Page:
Sarah Montalbano:Yeah, it’s really frightening that this is part of the process. This is a feature of the system, not a bug, as we say in computer science. One other thing I’d like to note is that because RCV is so confusing, there’s a lot of ballot errors that also disqualify those votes. You might try to rank only one person in which case if your first preference doesn’t make it to the rest of your ballot, you didn’t put anything so it doesn’t count. You’re just making mistakes that are going to throw out more ballots and we actually see a lot more ballots are discarded in RCV voting elections.
ALG: That’s outrageous. It undermines people’s faith in the election system and process and that’s one of the biggest problems we face right now as a nation after the 2020 election. There is a lack of faith in the integrity of the elections and so we see a lot of states moving towards the election integrity measures to give people more faith and confidence and that the system is transparent and that their vote counts.
And then you point out in your article that certain groups tend to benefit and other groups of voters are hurt by this.
Sarah Montalbano: RCV really advantages more educated voters and wealthier voters and people with free time and energy to devote to this. In the New York City primary we had 13 candidates and five slots. And when you do the permutation there’s more than 150,000 combinations that you could actually put these people and that’s a mind boggling amount of choice. And I think it really shows that there’s difficulty in actually implementing this because now instead of guessing, all right, I intend to vote Republican. So I know I’m probably going to like the Republican candidate. You can just pick that person but now you have to rank several Republicans or you have to write help Republicans and Democrats and independents and libertarians you have to do so many, so much research. I don’t see this helping voter turnout. We don’t actually see that helping voter turnout in any situation with rank choice voting.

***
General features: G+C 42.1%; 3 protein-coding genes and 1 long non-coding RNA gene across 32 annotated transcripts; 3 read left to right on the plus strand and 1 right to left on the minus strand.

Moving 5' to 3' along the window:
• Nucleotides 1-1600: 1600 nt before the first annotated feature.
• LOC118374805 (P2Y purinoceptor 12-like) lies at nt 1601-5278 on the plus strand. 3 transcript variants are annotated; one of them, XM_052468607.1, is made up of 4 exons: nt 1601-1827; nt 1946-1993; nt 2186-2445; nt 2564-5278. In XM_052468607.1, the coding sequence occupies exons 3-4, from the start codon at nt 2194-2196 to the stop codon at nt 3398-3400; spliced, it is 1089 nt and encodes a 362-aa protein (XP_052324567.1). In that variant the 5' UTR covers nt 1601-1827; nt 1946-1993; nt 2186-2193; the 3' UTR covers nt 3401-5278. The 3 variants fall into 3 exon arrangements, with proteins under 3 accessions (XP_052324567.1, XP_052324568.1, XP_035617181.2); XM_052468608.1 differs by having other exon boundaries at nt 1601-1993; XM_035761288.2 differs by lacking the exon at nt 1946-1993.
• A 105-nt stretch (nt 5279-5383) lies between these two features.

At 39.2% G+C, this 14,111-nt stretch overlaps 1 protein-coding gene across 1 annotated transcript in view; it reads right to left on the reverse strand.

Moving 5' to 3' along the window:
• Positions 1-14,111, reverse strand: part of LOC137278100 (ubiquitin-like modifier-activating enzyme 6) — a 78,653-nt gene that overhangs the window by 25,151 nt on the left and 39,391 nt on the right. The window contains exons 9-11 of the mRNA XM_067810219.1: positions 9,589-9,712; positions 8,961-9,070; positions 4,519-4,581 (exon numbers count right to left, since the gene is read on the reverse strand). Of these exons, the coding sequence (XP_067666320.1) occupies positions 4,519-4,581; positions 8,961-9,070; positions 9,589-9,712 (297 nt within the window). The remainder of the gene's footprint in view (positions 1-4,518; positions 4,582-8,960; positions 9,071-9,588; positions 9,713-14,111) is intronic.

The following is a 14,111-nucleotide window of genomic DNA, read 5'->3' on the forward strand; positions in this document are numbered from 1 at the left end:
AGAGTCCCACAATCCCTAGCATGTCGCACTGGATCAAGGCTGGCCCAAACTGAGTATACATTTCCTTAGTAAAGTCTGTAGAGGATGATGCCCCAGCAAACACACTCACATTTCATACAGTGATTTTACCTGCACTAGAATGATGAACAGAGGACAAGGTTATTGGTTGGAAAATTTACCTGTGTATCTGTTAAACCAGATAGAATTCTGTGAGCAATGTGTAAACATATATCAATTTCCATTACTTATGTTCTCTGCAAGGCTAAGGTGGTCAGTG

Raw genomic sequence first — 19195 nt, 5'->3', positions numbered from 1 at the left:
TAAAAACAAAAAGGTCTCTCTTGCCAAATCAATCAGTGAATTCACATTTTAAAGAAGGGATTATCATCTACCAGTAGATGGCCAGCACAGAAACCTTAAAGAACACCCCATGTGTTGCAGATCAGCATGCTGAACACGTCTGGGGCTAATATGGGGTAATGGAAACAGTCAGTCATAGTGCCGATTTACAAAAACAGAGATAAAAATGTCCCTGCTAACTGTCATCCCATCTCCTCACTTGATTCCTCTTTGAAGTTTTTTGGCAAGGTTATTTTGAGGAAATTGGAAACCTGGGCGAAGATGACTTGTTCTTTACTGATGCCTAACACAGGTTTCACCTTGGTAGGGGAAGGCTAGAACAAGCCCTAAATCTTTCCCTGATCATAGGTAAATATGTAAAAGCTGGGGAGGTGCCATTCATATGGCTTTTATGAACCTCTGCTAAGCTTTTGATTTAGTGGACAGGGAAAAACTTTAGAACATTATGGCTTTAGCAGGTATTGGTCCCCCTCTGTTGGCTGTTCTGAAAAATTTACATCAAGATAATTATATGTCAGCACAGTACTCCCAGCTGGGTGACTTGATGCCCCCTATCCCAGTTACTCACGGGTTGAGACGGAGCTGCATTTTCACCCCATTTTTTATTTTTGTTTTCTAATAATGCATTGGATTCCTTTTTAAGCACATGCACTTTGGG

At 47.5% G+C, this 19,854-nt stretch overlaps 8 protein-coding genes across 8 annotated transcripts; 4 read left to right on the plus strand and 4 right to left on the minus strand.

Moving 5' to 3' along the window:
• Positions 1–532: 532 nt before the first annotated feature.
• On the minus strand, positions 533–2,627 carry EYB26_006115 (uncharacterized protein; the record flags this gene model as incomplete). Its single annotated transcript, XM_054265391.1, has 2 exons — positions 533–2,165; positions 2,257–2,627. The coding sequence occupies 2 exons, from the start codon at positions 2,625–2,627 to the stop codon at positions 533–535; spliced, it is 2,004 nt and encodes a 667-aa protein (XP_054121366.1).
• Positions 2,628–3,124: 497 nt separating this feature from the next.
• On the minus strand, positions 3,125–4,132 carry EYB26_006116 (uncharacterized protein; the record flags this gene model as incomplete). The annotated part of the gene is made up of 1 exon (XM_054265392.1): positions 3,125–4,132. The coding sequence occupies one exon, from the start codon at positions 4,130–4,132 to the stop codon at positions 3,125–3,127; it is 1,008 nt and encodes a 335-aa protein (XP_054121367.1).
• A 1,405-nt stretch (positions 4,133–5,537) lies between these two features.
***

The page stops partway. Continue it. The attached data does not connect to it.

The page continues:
ALG: Alaska got this through a statewide ballot initiative in November by half a percentage point. Who is pushing CRV and the where did it come from? Was this an outside group coming into Alaska?
Sarah Montalbano: There’s obviously a lot of Alaskans that support this but it’s really being pushed along by outside interest groups. And whether you are an Alaskan who agrees or disagrees with RCV, we don’t want outside interest groups affecting our internal affairs as Alaskans.
ALG: The left-leaning Arnold Foundation out of Texas has been behind a lot of the RCV funding. Is there a partisan component to RCV?
Sarah Montalbano: I think for a lot of Democrats, and people generally on the left, see RCV as a panacea for our democracy. They think it will fix so many problems with elections, like polarization, or, reduce the money in politics. And I don’t think any of those arguments really hold up. It doesn’t significantly change election outcomes from what they would have been under one person, one vote system. It doesn’t really ameliorate racially polarized voting. Voters can identify the ideologies or policies of the candidates under RCV and that dashes, hopes of a centrist coalition emerging.
ALG: For a lot of us, we just want to know, will RCV give us greater confidence in the election outcomes or will it improve democracy?
I don’t think functionally it will. I think we’ve seen that voter turnout decreases. We’ve seen that confusion increases. There’s disenfranchised ballots everywhere. And it really confuses younger voters and minority voters. I think it’s very telling that the Arnold Foundation puts RCV initiatives under their democracy tab. They would like this to improve democracy. I just don’t think it does.
ALG: Thank you for sharing your expertise with us. I hope Americans will be on the lookout for RCV coming to their states.
Catherine Mortensen is Vice President of Communications for Americans for Limited Government.
Cross-posted with The Daily Torch